Miscellaneous 9 Web Designer Resume Tips That Will Get You That Job

9 Web Designer Resume Tips That Will Get You That Job

Mary.Walton Miscellaneous Jan 12, 2018

Those that work in web and graphic design have it tough right now. The job market is packed, and if you want to get past the application stage you've got to impress. How can you make your resume stand out above all the other recruiters will see? Here are the 9 top tips that will get you that interview.

1. Avoid Microsoft Word

Word may be fine for most jobs, but you're applying for a design role. That means that you need to create something that really shows off your skills. Use a tool like Illustrator to create a resume that's clean, concise and good looking. It's also a great way to show, rather than tell, that you can use certain tools. If you're asked to have expertise in them in the job listing, use them to create the resume.

2. Include The Right Skills

Pay close attention to the job description, and look for the skills they're asking for. If they're looking for skills in a certain program, you can display them by creating your resume in it, as discussed above. You can also mention skills that have helped you complete projects in the past, when applicable. For example, if they want typography skills, use a font that you invented. Now's the time to be creative in displaying your skills.

3. Pick Your Fonts Carefully

"The wrong font can make all the difference to a design resume," says resume proofreader James Carroll from Elite Assignment Help. "It can make your resume look unprofessional, or inexperienced." Of course, you don't want that. Pick a font that's clean and easy to read. Fonts like Arial are often best, but do some research before making yours.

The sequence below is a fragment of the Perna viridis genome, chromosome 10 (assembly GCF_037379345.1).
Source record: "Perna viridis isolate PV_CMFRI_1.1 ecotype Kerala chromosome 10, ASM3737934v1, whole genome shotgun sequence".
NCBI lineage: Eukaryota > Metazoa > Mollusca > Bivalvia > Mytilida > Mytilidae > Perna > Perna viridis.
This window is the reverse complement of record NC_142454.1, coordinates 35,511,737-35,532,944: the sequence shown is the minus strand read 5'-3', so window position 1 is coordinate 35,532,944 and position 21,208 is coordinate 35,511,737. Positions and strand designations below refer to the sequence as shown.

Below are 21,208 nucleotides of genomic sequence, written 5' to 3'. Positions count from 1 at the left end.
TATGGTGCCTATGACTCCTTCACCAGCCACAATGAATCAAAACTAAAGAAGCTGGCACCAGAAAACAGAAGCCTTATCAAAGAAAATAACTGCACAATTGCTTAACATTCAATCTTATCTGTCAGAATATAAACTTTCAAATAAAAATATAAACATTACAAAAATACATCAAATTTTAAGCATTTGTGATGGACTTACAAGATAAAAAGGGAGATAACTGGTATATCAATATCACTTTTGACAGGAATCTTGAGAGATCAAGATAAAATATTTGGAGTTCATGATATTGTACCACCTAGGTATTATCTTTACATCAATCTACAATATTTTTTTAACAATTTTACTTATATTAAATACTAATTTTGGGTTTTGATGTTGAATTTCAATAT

4. Watch Your File Size

Sometimes the file size of a designer's resume can get quite large without you realising. Make it too large, and it may not even attach to an email. Keep an eye on your size, keeping it as small as possible. The smaller it is, the faster it will be to load on a recruiter's machine so they can get reading it ASAP.

5. Use Online Tools

There's lots of tools out there that can help you get the most out of your resume. Here's some you can try when writing yours:

6. Don't Be Afraid Of Color

In a design resume, color is to be expected. You're showing off your skills, and that includes how you match colors together in your creations. Just be careful with your choices, as the color will affect how your text can be read. For example, yellow text on green is going to be difficult to read.

7. Keep It Short

Recruiters have about six seconds to make a decision on your resume. You've got to give yourself every chance of being noticed in that time frame. If your resume is too long, it'll be ditched right away. Try and keep it to one page, by including only the most essential information.

8. Don't Worry About The Photo

These days, you'll have a headshot of yourself online, whether it's on LinkedIn, Twitter, or your own personal webpage. Because of this, it's not really necessary to include one on your resume itself.

9. Always Proofread And Edit

Finally, ensure you're proofreading and editing your resume before you send it out. Give yourself enough time to really check over your resume, using different passes to look for different kinds of errors. For example, use one pass to look for spelling errors, and another to look for factual mistakes.

These tips will help you create a design resume that will get you noticed by recruiters. It's all about creating a quality resume that gives them all the information they need right away. Give these tips a try and you'll get that interview!


Mary Walton

Mary Walton is an editor at Academized, assistance for PhD students. Also, she blogs on (read Review there). Mary helps with content management at Papefellows, academic writing portal.

subscribe to newsletter